The Elsmar Cove Business Standards Discussion Forums More Free Files Forum Discussion Thread Post Attachments Listing Elsmar Cove Discussion Forums Main Page
Welcome to what was The Original Cayman Cove Forums!
This thread is carried over and continued in the Current Elsmar Cove Forums

Search the Elsmar Cove!

Wooden Line
This is a "Frozen" Legacy Forum.
Most links on this page do NOT work.
Discussions since 2001 are HERE

Owl Line

The New Elsmar Cove Forums   The New Elsmar Cove ForumsThe Elsmar Cove Forums
  Tooling and Equipment Suppliers
  QS9000TE - The Future

Post New Topic  Post A Reply
profile | register | preferences | faq

UBBFriend: Email This Page to Someone! next newest topic | next oldest topic
Author Topic:   QS9000TE - The Future
Zanzi
unregistered
posted 31 July 2001 05:26 AM           Edit/Delete Message   Reply w/Quote
What is the future for this standard? We supply measuring equipment and want to seek accreditation however we don'y want to waste our time. Should we go for it or what else can we go for? Please help!

IP: Logged

DICKIE
Forum Contributor

Posts: 58
From:Romulus, MI, USA
Registered: Feb 2001

posted 31 July 2001 08:06 AM     Click Here to See the Profile for DICKIE   Click Here to Email DICKIE     Edit/Delete Message   Reply w/Quote
If I were in your shoes I would register to TS 16949. I think it will be the Standard of the future.

Greg

IP: Logged

tomvehoski
Forum Contributor

Posts: 33
From:Southfield, MI
Registered: May 2001

posted 31 July 2001 08:23 AM     Click Here to See the Profile for tomvehoski   Click Here to Email tomvehoski     Edit/Delete Message   Reply w/Quote
Unless you are being forced to go TE by a customer I would recommend just going for ISO 9001:2000. TE is really geared for assembly line equipment, robots, etc. If you are calibrating your measurement equipment, go for ISO 17025 also.

Tom

IP: Logged

Zanzi
unregistered
posted 31 July 2001 11:52 AM           Edit/Delete Message   Reply w/Quote
Would you suggest QS9000TE is not for me then - what is the impact of ISO17025?

IP: Logged

tomvehoski
Forum Contributor

Posts: 33
From:Southfield, MI
Registered: May 2001

posted 01 August 2001 09:08 AM     Click Here to See the Profile for tomvehoski   Click Here to Email tomvehoski     Edit/Delete Message   Reply w/Quote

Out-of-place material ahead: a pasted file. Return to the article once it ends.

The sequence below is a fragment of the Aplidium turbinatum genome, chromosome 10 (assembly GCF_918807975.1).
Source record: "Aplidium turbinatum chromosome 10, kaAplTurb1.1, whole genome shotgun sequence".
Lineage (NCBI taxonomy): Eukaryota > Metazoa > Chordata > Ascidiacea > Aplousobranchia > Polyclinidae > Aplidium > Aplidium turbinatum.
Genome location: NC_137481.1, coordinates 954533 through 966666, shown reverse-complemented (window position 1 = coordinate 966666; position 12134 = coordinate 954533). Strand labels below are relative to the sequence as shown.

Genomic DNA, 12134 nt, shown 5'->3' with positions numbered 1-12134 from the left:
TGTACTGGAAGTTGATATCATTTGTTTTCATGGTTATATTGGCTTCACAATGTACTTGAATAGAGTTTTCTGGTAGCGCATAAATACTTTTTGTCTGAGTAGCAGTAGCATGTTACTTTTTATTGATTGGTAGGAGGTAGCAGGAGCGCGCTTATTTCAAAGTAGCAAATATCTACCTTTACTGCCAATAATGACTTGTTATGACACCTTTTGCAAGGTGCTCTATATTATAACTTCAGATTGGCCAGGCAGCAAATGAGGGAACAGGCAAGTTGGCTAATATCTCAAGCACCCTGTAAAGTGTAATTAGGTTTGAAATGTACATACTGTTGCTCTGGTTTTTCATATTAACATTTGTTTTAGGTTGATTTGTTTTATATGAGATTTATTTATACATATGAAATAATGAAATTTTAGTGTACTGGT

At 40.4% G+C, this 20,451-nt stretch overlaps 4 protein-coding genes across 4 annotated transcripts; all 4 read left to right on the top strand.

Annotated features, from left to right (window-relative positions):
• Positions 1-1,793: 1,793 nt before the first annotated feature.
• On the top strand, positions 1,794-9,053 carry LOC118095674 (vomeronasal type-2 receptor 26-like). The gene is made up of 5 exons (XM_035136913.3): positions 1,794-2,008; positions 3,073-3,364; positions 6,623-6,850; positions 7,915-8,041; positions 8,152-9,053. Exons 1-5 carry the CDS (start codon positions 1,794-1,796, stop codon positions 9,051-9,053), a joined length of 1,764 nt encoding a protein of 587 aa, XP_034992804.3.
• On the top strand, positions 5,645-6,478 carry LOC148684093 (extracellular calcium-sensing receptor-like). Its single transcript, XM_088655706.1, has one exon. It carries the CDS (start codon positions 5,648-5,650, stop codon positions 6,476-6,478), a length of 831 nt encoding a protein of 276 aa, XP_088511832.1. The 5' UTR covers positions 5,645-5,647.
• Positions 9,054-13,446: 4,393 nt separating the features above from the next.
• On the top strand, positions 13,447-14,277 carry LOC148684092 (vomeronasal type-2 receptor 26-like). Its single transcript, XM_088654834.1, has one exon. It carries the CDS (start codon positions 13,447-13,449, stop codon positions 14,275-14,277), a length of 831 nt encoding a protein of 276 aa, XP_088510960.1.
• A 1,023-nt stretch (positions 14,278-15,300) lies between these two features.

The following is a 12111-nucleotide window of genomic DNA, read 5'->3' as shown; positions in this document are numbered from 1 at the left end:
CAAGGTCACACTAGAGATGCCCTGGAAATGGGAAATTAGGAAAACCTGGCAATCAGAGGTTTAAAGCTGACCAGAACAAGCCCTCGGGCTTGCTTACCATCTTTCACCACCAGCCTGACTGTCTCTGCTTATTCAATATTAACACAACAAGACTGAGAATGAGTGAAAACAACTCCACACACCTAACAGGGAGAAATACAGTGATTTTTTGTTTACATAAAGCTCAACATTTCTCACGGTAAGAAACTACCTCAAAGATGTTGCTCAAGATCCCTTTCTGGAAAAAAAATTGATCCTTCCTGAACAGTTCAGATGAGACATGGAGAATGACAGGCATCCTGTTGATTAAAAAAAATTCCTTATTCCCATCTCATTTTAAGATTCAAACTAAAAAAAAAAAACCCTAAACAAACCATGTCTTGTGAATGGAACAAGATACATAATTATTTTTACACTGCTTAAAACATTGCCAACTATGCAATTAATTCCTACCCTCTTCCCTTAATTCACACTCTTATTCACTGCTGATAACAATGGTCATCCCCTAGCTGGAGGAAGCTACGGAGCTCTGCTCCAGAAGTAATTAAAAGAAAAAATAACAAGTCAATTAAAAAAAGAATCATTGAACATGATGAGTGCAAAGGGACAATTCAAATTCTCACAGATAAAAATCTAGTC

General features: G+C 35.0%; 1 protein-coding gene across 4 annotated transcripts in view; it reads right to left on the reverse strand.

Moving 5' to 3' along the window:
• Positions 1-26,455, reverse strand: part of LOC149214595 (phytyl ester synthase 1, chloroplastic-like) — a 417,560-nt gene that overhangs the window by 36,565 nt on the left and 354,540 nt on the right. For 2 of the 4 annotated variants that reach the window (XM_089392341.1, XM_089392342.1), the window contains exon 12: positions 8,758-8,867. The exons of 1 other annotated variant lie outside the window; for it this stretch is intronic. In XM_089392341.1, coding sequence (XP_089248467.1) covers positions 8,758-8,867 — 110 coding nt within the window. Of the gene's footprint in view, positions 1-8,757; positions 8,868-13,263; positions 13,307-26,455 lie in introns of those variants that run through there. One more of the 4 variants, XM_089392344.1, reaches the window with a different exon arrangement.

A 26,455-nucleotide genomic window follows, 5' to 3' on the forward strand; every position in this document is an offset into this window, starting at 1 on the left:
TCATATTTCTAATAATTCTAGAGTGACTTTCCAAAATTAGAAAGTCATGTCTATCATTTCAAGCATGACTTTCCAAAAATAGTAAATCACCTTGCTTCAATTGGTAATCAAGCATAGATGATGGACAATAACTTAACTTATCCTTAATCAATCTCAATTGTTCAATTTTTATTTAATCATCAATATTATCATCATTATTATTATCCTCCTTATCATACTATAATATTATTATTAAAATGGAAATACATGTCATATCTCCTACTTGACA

QS/TE, in my opinion, is really meant for machinery suppliers. It can be applied to anyone who makes equipment or tooling, such as fixtures, dies, molds, perishable tooling, etc., but the heart of it is reliability and maintainability. It works best for assembly line equipment where you can track (if your customer pays attention to the data) breakdowns and maintenance issues. Since it is a modification to QS, there are several requirements that don't really work in a tooling environment that were not removed. Hopefully they will do a better job if there is a TE version of 16949.

ISO 17025 (a revision to Guide 25) is specifically for testing and calibration labs. There are many similarities to ISO 9000 and QS, such as document control, internal audits, management review, etc., but it is specifically geared towards labs. 17025 requires that you know how accurate your calibration or tests are. It also has more rigid record control. This is just the 30 second overview. I'm sure you can find more information by searching the cove and also at www.a2la.org.

QS companies are required to use 17025 certified labs for calibration and testing. If you are calibrating for the automotive world, you may be losing customers. I had a scale calibration company start losing customers because they dragged their feet on getting the 17025 cert and their customers started getting written up for minor nonconformances on QS survellance audits.


A few questions and I may be able to give you some more guidance.

Who is telling you that you must go TE?
What type of test equipment do you make?
Is it automotive related?

I did work with one company that was making crash test measurement equipment which was placed in the vehicle during the test. It was tough to do the R&M since they were intentionally crashing the equipment, plus it was not always mounted in the same location.

I would only suggest QS/TE if a customer is mandating it. A combination of ISO 9001: 2000 and ISO 17025 would probably be much more benificial for you and your customers.

Hope this helps,

Tom


IP: Logged

All times are Eastern Standard Time (USA)

next newest topic | next oldest topic

Administrative Options: Close Topic | Archive/Move | Delete Topic
Post New Topic  Post A Reply
Hop to:

Contact Marc Smith | The Elsmar Cove Home Page

Please Visit the new Elsmar Cove Forums! All these threads are there and much more!

Main Site Search
Y'All Come Back Now, Ya Hear?
Powered by FreeBSD!Made With A Mac!Powered by Apache!